[[ribosomes]] could be in many [[places]] around the [[cell]]. You might find them [[floating]] in the [[cytoplasm]]. Those [[floating]] [[ribosomes]] [[make]] [[proteins]] that will be used [[inside]] of the [[cell]]. Other [[ribosomes]] are found on the [[endoplasmic reticulum]]. [[Endoplasmic reticulum]] with [[ribosomes]] attached is called [[rough]]. It [[looks]] bumpy under a [[microscope]]. Those attached [[ribosomes]] [[make]] [[proteins]] that will be used [[inside]] the [[cell]] and [[proteins]] made for [[export]] ([[outside]] the [[cell]]).  
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Small round particles in a [[cell]] made up of [[RNA]] and [[protein]] that are primarily involved in the assembly of proteins by translating [[messenger RNA]] (a process called [[translation]]).
  
A [[ribosome]] is not [[just]] one [[piece]]. There are two [[pieces]] or [[subunits]]. Scientists named them 60-S and 30-S. When the [[cell]] [[needs]] to [[make]] [[protein]], [[mrna]] is created in the [[nucleus]]. The [[mrna]] is then sent into the [[cell]] to the [[ribosomes]]. When it is [[time]] to [[make]] the [[protein]], the two [[subunits]] come together and combine with the [[mrna]]. The two [[pieces]] [[lock]] onto the [[mrna]] and [[start]] the [[protein synthesis]].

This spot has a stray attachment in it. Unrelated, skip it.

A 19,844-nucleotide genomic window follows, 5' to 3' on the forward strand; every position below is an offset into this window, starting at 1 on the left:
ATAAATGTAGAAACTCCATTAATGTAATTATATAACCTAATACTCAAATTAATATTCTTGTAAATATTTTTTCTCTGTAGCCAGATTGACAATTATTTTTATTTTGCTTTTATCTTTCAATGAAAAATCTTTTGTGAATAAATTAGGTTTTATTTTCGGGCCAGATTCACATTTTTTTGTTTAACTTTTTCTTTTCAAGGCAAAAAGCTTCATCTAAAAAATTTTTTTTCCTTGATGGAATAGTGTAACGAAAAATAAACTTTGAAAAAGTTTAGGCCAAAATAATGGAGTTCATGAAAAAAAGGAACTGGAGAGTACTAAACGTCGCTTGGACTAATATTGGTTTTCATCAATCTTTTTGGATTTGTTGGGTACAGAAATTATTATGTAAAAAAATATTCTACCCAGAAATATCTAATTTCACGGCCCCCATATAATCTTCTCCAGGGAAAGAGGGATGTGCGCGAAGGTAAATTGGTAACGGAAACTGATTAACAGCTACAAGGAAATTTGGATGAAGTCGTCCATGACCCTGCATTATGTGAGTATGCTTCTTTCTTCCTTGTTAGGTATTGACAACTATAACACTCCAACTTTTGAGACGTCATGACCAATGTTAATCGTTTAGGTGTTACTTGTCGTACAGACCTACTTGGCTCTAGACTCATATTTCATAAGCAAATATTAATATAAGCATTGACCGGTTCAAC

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Ribosomes, being entirely [[particulate]], are not considered [[organelles]] when the term organelle is strictly used to refer to [[membraned]] structures. Although in some literature they are referred to as "non-membranous organelles".
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Ribosomes are typically composed of two [[subunits]]: the large and small [[subunits]]. They join as one during [[translation]]; together, they [[catalyze]] the [[translation]] of [[mRNA]] into a [[polypeptide chain]] during [[protein synthesis]], and since their [[active site]]s are made of [[RNA]], ribosomes are also referred to as "[[ribozymes]]."